The trial judge did not err in overruling the demurrers to count one, and in sustaining the demurrers to count two of the petition.
Robert P. McLarty, as the duly qualified executor of Julian L. MeYere, who died on May 31, 1956, filed an equitable petition in two counts against Harry Verner and Wall Brothers Realty Company. In substance, count one as amended alleged:
On January 25, 1954, Victor R. Yates conveyed to Julian L. MeYere described real estate, subject to a deed to secure debt from Yates to DeKalb County Federal Savings & Loan Association, dated March 2, 1952. This deed was also subject to a second deed to secure debt given by Yates to M. P. Bostick on March 27, 1952, both deeds to secure debt being duly recorded, and copies of each being attached as exhibits. On November 21, 1952, the deed to secure debt from Yates to Bostick was transferred to Harry Verner, a copy of the transfer being attached as an exhibit. Monthly payments on both deeds to secure debt were due on the first of each month. MeYere made payments for 27 months, between the 6th and 16th days of each month, most of the payments being made around the 10th of each month. MeYere and the holders of the indebtedness mutually departed front the terms of payment, and the payments were accepted without penalty. The last payments made were on April 12, 1956, and were duly accepted. On April 27, 1956, MeYere entered Georgia Baptist Hospital due to a heart condition, from which he died in the hospital on May 31, 1956. During the time the deceased was in the hospital, he was physically unable to make any monthly payments, and this fact was known by the defendant Harry Verner, as was the fact of his death on May 31. Within a few hours after the death of the deceased, Harry Verner declared the entire indebtedness secured by the second deed to secure debt due and payable, without notice of any kind. This declaration by Verner was illegal and void. On June 5, Verner purchased the deed to secure debt from Yates to DeKalb County Federal Savings & Loan Association, and on the same date declared the entire indebtedness secured by the deed due and payable. This declaration was illegal and void. Verner advertised the property for sale in the Fulton County Daily Report on June 8, 15, 22, and 29, 1956, a copy of the advertisement being attached as an exhibit. The advertisement failed to mention the conveyance to the deceased, and this was done with the intention to chill the bidding at the sale, in that the heirs and those interested in the estate of the deceased would have no notice of the foreclosure.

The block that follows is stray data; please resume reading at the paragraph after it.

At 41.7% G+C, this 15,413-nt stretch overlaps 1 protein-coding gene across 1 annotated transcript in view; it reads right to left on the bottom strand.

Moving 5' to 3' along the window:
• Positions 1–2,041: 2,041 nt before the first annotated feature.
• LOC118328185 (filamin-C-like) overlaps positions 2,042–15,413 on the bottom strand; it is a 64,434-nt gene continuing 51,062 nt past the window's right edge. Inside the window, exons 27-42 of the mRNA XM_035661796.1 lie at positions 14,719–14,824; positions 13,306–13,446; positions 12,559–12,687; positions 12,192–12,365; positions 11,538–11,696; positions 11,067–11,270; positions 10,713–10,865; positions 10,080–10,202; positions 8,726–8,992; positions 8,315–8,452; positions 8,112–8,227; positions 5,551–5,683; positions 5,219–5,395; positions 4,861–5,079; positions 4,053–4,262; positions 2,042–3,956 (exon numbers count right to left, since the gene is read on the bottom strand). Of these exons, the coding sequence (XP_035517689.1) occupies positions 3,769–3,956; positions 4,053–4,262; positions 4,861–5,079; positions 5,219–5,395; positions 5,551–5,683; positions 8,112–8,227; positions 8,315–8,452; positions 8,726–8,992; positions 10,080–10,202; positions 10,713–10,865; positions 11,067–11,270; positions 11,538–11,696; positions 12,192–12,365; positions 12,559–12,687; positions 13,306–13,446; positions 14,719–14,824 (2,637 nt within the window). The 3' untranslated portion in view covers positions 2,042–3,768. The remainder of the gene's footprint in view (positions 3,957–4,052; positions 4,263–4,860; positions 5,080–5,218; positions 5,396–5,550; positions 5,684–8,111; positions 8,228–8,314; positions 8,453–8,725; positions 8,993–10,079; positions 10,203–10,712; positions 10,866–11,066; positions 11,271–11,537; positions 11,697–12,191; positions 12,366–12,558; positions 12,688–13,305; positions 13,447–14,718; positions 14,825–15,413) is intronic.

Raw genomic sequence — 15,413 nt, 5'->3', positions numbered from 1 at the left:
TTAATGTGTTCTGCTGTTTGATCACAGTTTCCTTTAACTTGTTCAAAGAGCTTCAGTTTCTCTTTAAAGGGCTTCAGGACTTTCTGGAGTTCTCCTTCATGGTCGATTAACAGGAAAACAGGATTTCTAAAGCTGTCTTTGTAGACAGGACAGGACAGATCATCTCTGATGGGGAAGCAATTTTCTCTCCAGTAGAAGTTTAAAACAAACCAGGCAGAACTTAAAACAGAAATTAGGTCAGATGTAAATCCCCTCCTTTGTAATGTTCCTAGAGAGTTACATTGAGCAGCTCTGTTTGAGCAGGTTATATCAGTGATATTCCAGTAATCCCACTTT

The last will and testament of the deceased was found on June 24, and filed for record in the court of ordinary on June 25, 1956. On July 6, 1956, the petitioner was informed that Harry Verner had bid in the property on July 3, 1956, for $3,000. The fair and reasonable market value of the property on July 3, 1956, was $15,500. The property was under lease for a monthly rental of $150, which was being collected by Wall Brothers Realty Company. The monthly rental was in excess of the monthly installments on both deeds to secure debt. On July 6, 1956, the petitioner called Harry Verner and offered to pay the entire indebtedness, together with all expenses incurred by Verner. Verner referred the petitioner to his attorney, G. Starr Peck. The petitioner called the attorney and again offered to pay the entire indebtedness, including all expenses incurred by Verner. The attorney called the petitioner back and said that Verner would not accept payment by the petitioner, that Verner had purchased the property and wanted to keep it as an investment. Veneer had no right to declare the indebtedness secured by the first deed due on June 5, 1956, the date it was purchased by him. This deed to secure debt provided for a 30-day grace period, which would not have expired until June 10, 1956. The declaration by Verner that the entire indebtedness under the second deed to secure debt was due and payable on June 5, 1956, was null and void, the debt not being due.